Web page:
But there are detractors who believe museums shouldn't fully embrace the Instagrammable hype.  For one thing, it might have the opposite effect on art's worth, reducing it to a prop rather than enhancing its cultural and historical merit. "Nowadays, art for the sake of art is much less desirable if you can’t document it with an aesthetically pleasing photo to showoff your followers. Art is becoming more of a supporting background in our self-portraits than something of stand-alone value," warns Annie Francl in Shapeshift Magazine

Secondly, people may not even be enjoying the experience after all; instead, they're only there to one-up their Instagram buddies and keep up with the Joneses.  The Cut asked several people waiting in line for Kusama's Infinity Mirrors about why they were there.  The responses? "All my friends on Instagram have gone. It looks cool" and "I saw them all over the place on Instagram. A lot of friends have come here."  Indeed, the "worthless without pics" mantra is alive and well.  Says Shelby Lerman for Thrive Global, "[The] bigger issue here is not that these spaces are made for Instagram, as seemingly everything today is made with Instagram in mind. It’s that these spaces are created to be adult playgrounds and a huge part of that play depends on being able to prove that you’ve played. (As the saying goes, Instagram or it didn’t happen.) It is not experiencing for the sake of experience: it’s doing something specifically so you can record it and post it to your followers...Plus, these whimsical wonderlands encourage you to shake loose from your daily routine, but also rest on the idea that you’ll be grabbing your smartphone to do it. And to think that spaces are made less habitable in real life so that they work better on social media is a strange thought indeed."  If people aren't fully immersed in the exhibition experience because they feel an urgent need to document it, museum-going may seem more of a chore than anything else.  This PBS article highlights a quote from the premier membership manager at the Seattle Art Museum, who, while heartened at seeing the lines stretching around the block for Kusama's Infinity Mirrors exhibition, also "felt social media usage hindered the experience, for some users, of an exhibit designed for quiet reflection on the idea of infinity. 'Instead, people went in there and were like, ‘I only have 30 seconds to take the best picture, the coolest picture,' he said.'" The article also mentions a study at Fairfield University in Connecticut which found that museum-goers didn't remember the art when they took photos of it as well as when they were simply observing the art.  Along those lines, in the frenzy to get the perfect photo, art can even be damaged - one of Kusama's sculptures was shattered due to an overzealous selfie-taker in the Infinity Mirrors exhibition.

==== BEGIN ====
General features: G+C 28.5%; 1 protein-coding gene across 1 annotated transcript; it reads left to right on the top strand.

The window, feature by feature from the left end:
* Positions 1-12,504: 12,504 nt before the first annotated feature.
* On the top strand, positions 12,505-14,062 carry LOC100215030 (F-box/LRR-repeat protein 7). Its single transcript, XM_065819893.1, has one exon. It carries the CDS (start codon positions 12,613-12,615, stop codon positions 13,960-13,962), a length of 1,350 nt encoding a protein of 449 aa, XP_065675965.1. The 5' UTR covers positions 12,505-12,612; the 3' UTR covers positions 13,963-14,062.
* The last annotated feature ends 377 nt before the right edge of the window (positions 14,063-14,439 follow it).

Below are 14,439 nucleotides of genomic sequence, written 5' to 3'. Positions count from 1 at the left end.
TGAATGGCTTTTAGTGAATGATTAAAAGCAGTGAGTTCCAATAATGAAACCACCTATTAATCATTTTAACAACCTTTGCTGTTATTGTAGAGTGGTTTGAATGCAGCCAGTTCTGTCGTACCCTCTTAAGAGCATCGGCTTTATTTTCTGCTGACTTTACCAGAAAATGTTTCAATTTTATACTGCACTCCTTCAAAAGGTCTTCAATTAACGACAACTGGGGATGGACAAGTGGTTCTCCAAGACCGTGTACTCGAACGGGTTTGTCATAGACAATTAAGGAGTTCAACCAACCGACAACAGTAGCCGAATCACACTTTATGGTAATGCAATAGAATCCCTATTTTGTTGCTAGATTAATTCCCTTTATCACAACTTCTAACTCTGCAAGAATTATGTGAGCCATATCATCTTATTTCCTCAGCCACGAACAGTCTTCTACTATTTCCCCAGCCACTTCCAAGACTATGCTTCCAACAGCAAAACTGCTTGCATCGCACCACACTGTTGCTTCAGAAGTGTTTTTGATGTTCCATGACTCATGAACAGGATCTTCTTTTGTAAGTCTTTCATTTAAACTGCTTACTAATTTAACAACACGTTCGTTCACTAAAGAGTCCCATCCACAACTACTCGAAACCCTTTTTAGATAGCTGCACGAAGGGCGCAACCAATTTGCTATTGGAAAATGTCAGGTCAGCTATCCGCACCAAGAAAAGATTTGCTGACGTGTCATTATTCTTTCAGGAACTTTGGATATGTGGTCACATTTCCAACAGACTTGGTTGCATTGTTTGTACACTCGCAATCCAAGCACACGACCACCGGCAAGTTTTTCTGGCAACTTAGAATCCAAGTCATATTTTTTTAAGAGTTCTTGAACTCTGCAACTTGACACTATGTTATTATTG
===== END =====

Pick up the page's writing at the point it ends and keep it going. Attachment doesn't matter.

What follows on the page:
Perhaps the best expression of my main concern with highly Instagrammable museums comes from Wired Magazine, which produced a short video and more in-depth article on the subject.  What benefit do people really get out of the made-for-Instagram museum?  "Maybe the question is not whether or not these spaces contain art, or even what their relationship to social media says at all, but instead: What do we get out of these spaces? Do they make us think and reflect and see the world differently? Or does the experience inside amount to the little square photo you post online?"  I know that if the Museum occupied a physical space, I certainly wouldn't want it to be just about photo opps with oversized lipsticks, fun though they are.  I want people to actually learn something about makeup and art.  And I know when I visit museums I take a few photos here and there, but not for Instagram purposes.  I take them to help me remember how special it was to experience the art first-hand - I'm far more invested in learning something and simply observing the art rather than documenting everything I saw or trying to get a selfie.  I'd probably be somewhat disappointed if I visited the Museum of Ice Cream since, to my knowledge, there's no actual attempt to provide people with the history of ice cream, facts about its consumption across the world, etc. But it seems people want to be entertained more than they want to be educated (according to the findings of this study), and no museum director wants to alienate the whopping 81% of people who expect some sort of social media tie-in to their visitor experience, so how would a physical Makeup Museum strike the perfect balance between fun and education?